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Elon Musk’s $56 billion Tesla’s payout

The flamboyant CEO of Tesla, Inc., Elon Musk, has been at the forefront of the electric vehicle revolution, always pushing the boundaries of technology and innovation. The leader of this movement has been Tesla. Musk’s anticipated $56 billion pay plan has been a hot issue among shareholders lately, with major investors holding divergent views. This article delves deeply into the nuances of this contentious pay plan, the function of individual investors, and the wider implications for Tesla’s corporate governance.

Controversial Compensation Package

Review of the Compensation Package

Authorized at $56 billion, Elon Musk’s 2018 pay package is among the biggest in corporate history. Under the proposal, Musk’s compensation would be linked to Tesla’s performance and, should the company reach certain operational and market capitalization targets, he would get stock options. The remuneration plan was intended to propel Tesla to previously unheard-of heights of success, therefore establishing a direct link between Musk’s personal fortunes and the company’s achievements.

Court’s ruling and the shareholders’ vote

Tesla recently had the large pay package reversed by a Delaware court, which forced the company to ask shareholders for approval to restore it. Musk’s leadership will be voted on at the June 13, 2023, annual meeting. Should investors vote “yes,” Musk may end up owning more than twenty percent of Tesla. A vote of “no” might have serious consequences for the leadership organization of the corporation in the opposite way.

Why Individual Investors Matter

Largest Retail Ownership

Retail investors own a much larger percentage of Tesla shares than is typical. On June 5, 2023, the “public and other” group held around 43% of Tesla’s common shares overall. Retail investors fall within this group especially. The largest 15 firms in the S&P 500 have this as their highest.

Features of Individual Investors

Retail investors prefer to support management, generally. Still, compared to eighty percent of institutional investors, their participation in the voting process is historically low—roughly thirty percent of their shares will be cast in 2023 voting. Tesla has launched a communication campaign targeted at these small stockholders. For those who vote, there is a special website, contact with online influencers, and factory tours.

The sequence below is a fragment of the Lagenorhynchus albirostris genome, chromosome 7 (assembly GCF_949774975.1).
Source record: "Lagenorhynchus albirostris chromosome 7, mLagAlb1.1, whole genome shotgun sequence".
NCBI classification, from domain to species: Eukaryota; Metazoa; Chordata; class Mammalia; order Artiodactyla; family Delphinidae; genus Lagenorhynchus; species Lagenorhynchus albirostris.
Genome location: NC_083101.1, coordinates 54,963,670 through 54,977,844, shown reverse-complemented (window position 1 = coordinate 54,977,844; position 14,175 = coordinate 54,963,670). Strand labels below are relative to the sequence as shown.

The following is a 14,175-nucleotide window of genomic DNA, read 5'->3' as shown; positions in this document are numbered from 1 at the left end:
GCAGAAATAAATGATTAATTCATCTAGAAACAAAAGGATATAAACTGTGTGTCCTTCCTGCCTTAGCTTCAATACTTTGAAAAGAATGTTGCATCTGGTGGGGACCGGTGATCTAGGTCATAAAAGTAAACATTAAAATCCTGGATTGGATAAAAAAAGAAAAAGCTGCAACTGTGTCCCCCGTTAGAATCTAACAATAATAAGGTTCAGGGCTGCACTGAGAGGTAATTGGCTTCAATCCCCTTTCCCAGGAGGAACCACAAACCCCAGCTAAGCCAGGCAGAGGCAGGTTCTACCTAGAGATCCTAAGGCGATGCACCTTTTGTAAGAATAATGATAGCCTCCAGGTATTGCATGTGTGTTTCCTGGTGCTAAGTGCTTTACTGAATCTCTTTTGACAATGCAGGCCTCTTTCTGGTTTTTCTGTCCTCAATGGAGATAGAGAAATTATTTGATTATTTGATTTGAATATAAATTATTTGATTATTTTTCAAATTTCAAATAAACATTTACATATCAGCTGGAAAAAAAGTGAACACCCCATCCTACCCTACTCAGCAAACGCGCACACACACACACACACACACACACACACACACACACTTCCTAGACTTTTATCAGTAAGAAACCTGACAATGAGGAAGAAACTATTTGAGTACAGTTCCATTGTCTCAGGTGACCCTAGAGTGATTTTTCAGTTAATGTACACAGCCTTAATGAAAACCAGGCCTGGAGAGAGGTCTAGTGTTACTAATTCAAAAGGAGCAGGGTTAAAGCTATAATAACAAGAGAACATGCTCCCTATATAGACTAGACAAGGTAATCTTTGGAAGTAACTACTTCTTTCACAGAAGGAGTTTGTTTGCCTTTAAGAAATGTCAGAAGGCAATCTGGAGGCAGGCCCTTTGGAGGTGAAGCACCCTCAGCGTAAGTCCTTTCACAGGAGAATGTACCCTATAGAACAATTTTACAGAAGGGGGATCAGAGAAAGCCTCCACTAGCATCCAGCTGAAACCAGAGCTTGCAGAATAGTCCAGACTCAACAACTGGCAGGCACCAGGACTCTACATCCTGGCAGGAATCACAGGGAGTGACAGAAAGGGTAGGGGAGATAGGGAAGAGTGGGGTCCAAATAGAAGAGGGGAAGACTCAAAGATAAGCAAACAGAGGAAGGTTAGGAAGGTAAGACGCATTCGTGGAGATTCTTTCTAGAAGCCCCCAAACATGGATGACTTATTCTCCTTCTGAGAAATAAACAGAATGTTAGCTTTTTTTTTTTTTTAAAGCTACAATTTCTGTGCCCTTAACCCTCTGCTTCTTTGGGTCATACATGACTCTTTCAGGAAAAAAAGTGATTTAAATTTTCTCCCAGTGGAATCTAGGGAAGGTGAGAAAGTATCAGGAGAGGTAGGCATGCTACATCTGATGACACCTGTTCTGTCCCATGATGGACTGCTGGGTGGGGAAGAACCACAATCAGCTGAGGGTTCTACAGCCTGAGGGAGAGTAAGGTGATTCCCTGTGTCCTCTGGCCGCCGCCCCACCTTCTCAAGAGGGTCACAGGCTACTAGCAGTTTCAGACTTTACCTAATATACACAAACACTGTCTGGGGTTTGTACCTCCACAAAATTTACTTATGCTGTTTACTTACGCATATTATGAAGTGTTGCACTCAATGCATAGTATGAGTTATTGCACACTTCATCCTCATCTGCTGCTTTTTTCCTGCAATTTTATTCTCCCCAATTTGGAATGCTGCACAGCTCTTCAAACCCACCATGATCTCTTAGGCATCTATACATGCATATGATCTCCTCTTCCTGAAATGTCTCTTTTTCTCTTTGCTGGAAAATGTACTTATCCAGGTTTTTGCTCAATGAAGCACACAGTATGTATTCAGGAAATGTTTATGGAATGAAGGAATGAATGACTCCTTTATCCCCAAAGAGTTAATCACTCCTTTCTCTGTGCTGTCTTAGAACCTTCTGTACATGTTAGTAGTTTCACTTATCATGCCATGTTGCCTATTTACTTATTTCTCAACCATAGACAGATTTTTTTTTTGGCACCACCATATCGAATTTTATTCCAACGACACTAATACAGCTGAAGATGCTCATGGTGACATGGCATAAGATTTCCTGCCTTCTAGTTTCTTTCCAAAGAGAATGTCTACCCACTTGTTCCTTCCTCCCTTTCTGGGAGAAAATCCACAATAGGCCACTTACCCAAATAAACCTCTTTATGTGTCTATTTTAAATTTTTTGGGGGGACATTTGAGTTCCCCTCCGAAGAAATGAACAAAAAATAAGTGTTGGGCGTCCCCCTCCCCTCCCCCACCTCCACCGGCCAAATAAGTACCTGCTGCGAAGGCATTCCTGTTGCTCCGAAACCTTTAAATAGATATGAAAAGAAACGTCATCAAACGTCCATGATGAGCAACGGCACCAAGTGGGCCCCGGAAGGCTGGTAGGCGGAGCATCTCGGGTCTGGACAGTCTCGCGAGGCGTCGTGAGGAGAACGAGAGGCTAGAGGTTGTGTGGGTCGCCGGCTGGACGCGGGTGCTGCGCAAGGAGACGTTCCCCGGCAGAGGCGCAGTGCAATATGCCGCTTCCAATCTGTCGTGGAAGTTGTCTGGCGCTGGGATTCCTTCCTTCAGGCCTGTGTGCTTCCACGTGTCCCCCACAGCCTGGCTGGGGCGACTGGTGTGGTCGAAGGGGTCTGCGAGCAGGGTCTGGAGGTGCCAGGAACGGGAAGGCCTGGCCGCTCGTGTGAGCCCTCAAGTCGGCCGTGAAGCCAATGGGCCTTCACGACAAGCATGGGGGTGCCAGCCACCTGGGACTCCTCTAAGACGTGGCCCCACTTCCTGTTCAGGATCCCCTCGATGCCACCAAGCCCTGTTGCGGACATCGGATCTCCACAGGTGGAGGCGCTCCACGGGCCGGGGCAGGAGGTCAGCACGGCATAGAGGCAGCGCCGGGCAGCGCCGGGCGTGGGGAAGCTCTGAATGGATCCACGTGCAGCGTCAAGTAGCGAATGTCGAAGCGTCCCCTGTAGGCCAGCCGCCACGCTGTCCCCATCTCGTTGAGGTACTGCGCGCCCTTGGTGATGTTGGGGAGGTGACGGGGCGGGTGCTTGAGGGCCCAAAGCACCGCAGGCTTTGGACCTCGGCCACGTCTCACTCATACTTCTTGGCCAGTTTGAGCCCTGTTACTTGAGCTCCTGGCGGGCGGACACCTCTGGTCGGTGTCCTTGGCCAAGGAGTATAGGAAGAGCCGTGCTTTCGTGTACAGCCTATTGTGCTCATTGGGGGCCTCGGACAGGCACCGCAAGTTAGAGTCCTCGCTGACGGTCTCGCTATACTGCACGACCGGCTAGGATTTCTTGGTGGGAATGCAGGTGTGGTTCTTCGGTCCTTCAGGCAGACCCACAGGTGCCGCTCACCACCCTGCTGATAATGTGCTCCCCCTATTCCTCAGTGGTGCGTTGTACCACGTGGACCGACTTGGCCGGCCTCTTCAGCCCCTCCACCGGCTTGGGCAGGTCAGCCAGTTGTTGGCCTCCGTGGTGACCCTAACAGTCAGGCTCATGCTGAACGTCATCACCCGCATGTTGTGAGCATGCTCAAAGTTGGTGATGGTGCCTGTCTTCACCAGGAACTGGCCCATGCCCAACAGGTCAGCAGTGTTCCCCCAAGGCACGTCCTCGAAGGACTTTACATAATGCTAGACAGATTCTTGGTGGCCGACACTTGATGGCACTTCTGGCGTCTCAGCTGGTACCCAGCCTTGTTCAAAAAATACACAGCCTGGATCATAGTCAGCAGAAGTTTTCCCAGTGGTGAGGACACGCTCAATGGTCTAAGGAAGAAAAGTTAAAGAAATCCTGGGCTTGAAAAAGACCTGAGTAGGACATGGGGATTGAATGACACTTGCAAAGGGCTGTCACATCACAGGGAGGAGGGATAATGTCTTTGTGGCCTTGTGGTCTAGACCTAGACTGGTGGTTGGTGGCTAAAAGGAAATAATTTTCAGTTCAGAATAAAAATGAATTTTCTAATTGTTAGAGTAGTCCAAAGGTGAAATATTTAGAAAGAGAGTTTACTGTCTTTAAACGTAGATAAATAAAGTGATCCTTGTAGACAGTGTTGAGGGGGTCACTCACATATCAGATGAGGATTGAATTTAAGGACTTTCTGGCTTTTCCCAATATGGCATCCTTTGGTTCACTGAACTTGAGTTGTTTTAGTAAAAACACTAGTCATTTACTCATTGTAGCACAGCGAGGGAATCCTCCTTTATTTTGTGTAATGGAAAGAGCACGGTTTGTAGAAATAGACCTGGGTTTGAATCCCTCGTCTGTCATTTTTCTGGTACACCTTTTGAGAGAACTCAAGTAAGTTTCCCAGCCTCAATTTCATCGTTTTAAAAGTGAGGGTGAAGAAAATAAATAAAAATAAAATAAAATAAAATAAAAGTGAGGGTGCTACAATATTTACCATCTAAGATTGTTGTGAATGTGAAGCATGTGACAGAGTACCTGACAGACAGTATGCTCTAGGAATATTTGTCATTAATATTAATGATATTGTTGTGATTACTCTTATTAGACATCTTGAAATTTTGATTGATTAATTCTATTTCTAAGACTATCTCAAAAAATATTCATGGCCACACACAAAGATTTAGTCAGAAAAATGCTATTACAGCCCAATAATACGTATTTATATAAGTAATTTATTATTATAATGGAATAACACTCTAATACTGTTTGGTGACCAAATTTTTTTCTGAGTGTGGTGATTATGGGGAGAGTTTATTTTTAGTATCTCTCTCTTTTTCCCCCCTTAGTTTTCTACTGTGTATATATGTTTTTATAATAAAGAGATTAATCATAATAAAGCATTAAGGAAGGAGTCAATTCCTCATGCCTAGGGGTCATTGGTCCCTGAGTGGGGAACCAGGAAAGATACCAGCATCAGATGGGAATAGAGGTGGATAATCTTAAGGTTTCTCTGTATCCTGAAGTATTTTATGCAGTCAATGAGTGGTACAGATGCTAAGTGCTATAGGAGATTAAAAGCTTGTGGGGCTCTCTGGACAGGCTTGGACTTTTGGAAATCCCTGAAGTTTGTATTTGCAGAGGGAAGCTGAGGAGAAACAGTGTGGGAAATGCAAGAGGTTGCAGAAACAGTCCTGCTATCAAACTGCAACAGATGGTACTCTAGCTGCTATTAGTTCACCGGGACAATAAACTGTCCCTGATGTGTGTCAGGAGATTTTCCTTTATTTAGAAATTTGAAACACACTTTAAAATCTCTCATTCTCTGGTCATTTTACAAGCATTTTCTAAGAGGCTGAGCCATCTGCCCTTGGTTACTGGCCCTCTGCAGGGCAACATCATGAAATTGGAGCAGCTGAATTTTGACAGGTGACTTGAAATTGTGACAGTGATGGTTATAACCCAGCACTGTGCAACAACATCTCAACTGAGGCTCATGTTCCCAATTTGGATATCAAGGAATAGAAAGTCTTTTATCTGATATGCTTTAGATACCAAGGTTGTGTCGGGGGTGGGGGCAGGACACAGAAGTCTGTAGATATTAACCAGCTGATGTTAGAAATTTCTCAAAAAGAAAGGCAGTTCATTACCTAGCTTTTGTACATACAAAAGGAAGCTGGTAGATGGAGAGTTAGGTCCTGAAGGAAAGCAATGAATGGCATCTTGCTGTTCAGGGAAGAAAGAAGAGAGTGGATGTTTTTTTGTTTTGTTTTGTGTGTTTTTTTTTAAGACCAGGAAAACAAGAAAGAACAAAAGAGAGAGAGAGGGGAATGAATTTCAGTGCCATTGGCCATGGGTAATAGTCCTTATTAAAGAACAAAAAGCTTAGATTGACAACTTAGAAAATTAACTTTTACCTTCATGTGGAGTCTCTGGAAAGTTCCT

The influence of online groups

Prominent online influencers like as Alexandra Merz (@TeslaBoomerMama) and Omar Qazi (@WholeMarsBlog) have been actively urging ordinary investors to back Musk’s compensation plan in their voting. This group of powerful people organizes voter participation and shapes public opinion inside the Tesla community in a big way.

Big investors have responded in a variety of ways.

One divisive topic among institutional investors is the pay package. Supporter T. Rowe Price said it is well in line with investor interests. But the sovereign wealth fund of Norway and the California Public Employees’ Retirement System (CalPERS) oppose it, arguing that the award is too high given Tesla’s achievements.

Recommendations of the Proxy Advisor

Two of the biggest proxy advisory firms, Glass Lewis and Institutional Shareholder Services (ISS), have advised shareholders to reject the incentive plan. Such recommendations have historically significantly impacted the outcomes of shareholder votes. When both advisors opposed a “say on pay” resolution, only 66% of them succeeded between 2010 and 2020; when both advisors supported it, 99% of them succeeded.

Context for Tesla’s Strategic Positioning

Return to state incorporation

Among the most significant recommendations that will be covered at the next conference is the re-incorporating of Tesla from Delaware to Texas. This action is part of Tesla’s bigger goal, which is to streamline operations and take advantage of Texas’s business-friendly environment.

An other significant item on the agenda is the re-election of directors, one of whom is Musk’s brother Kimbal Musk. Reelection of Tesla’s current leadership structure and consistency of the company’s strategic direction are essential.

Reception of the Compensation Package

Musk will be better able to manage Tesla and see its lofty development objectives through to completion if the remuneration package is extended. Should Tesla meet its operational and market capitalization goals, investor confidence may rise and stock prices may rise as well.

Controversy of the Compensation Package

A “no” vote would be a harsh rebuke to Musk and might raise questions about Tesla’s strategic orientation and future leadership. It may also prompt an internal review of the company’s executive compensation practices.


A critical time for Tesla investors is coming with the shareholder vote on Elon Musk’s rumored $56 billion pay plan. The choice will determine not just Musk’s pay but also Tesla’s governance and strategic orientation going forward. This is so that the crucial role played by ordinary investors would influence the result. Considering the current debate, parties interested in the issue should weigh the potential benefits of keeping a visionary leader against the worries about fair and appropriate CEO compensation.

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